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End-of-life notice: American Legal Ethics Library

As of March 1, 2013, the Legal Information Institute is no longer maintaining the information in the American Legal Ethics Library. It is no longer possible for us to maintain it at a level of completeness and accuracy given its staffing needs. It is very possible that we will revive it at a future time. At this point, it is in need of a complete technological renovation and reworking of the "correspondent firm" model which successfully sustained it for many years.

Many people have contributed time and effort to the project over the years, and we would like to thank them. In particular, Roger Cramton and Peter Martin not only conceived ALEL but gave much of their own labor to it. We are also grateful to Brad Wendel for his editorial contributions, to Brian Toohey and all at Jones Day for their efforts, and to all of our correspondents and contributors. Thank you.

We regret any inconvenience.

Some portions of the collection may already be severely out of date, so please be cautious in your use of this material.

Alaska Rules of Professional Conduct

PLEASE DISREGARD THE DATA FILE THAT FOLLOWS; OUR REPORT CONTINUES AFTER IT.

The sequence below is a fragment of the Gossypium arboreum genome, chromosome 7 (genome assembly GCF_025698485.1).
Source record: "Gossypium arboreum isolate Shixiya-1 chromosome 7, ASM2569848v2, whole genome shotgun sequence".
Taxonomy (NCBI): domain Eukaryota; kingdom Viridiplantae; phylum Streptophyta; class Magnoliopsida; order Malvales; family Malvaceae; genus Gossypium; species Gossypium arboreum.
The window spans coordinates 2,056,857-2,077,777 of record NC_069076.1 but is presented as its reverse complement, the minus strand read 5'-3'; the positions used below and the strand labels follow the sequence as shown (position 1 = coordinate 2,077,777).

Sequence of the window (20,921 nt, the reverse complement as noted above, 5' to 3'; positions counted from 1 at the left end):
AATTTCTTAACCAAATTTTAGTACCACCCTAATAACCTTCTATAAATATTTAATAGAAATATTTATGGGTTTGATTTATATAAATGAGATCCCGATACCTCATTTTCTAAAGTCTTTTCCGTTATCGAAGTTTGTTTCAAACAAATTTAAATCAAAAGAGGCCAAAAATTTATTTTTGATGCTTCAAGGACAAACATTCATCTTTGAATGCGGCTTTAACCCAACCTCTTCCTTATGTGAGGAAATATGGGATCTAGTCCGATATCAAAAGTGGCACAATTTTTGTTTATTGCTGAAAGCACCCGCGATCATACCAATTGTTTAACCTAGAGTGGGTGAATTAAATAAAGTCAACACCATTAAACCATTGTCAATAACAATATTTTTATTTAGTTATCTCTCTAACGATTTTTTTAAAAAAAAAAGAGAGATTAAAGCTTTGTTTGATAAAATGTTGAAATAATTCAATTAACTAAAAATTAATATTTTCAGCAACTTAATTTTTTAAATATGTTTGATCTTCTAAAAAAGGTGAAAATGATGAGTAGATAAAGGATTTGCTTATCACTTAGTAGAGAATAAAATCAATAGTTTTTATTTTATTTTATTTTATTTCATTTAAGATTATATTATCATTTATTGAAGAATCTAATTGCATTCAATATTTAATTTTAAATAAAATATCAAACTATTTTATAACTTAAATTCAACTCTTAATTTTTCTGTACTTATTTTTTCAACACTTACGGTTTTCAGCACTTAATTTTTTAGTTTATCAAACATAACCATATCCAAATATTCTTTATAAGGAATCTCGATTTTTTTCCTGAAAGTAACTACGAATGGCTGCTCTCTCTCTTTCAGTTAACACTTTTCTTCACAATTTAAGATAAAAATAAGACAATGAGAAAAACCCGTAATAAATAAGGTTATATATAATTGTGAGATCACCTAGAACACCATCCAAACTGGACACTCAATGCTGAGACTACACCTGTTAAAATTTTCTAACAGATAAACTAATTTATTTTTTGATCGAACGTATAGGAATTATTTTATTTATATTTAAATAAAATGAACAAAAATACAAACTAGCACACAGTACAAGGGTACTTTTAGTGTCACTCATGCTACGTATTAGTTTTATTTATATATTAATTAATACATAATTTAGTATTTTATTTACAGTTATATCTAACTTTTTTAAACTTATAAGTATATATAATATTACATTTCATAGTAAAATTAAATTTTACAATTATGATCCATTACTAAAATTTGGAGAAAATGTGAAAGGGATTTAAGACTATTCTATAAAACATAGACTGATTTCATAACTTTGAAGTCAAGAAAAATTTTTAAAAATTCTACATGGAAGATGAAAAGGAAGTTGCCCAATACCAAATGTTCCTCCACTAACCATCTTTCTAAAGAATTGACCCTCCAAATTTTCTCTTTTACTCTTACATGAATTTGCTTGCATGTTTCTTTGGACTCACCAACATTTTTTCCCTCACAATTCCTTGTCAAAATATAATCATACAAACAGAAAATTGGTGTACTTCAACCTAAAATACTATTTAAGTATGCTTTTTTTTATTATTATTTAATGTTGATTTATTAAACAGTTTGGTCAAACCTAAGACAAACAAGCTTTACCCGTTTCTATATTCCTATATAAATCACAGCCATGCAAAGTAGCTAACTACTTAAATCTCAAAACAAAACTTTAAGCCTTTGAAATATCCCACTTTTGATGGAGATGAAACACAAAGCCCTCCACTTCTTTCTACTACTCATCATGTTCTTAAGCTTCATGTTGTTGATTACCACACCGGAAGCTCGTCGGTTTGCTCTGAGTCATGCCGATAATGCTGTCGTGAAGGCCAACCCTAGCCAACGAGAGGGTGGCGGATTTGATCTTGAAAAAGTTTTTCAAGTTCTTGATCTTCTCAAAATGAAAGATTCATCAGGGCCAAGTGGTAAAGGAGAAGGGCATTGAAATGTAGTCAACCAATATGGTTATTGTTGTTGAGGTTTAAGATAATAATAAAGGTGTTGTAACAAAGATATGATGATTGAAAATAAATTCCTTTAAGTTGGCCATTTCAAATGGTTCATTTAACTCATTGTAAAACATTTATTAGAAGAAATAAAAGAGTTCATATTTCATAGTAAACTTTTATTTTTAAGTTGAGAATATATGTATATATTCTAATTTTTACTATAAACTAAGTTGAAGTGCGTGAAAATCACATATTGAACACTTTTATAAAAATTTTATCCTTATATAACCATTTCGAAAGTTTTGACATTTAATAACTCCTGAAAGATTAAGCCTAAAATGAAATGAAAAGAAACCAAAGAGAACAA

Comment - Rule 2.2

Under this rule, it is contemplated that a lawyer may act as an intermediary between two or more parties with potentially conflicting interests. In the examples noted in the third paragraph of the ABA comment, a lawyer may act as a intermediary in helping organize a business with two or more clients, or perhaps arranging a property distribution in the settlement of an estate. The Committee thought that a divorce, dissolution, custody dispute, alimony dispute, child support dispute, or marital property settlement dispute was not on the same level as a business organization or an estate dispute.

The emotional content of any marital dispute, any child custody dispute, or any marital property dispute is almost always substantially higher than any other dispute. The potential for claims of lack of impartiality, claims of lack of preservation of client confidences, and claims of material prejudice to one party were thought to be very high in these situations. The potential for claims of this nature from one of these parties after the intermediation is completed is so high, that it was determined to be virtually impossible for a single lawyer to act as an intermediary in the divorce or dissolution context. Therefore, it is prohibited under Rule 2.2(d).

Paragraph (d) does not preclude a lawyer from acting as a mediator or arbitrator in a domestic relations case where it is clear the lawyer is not representing either party in that proceeding.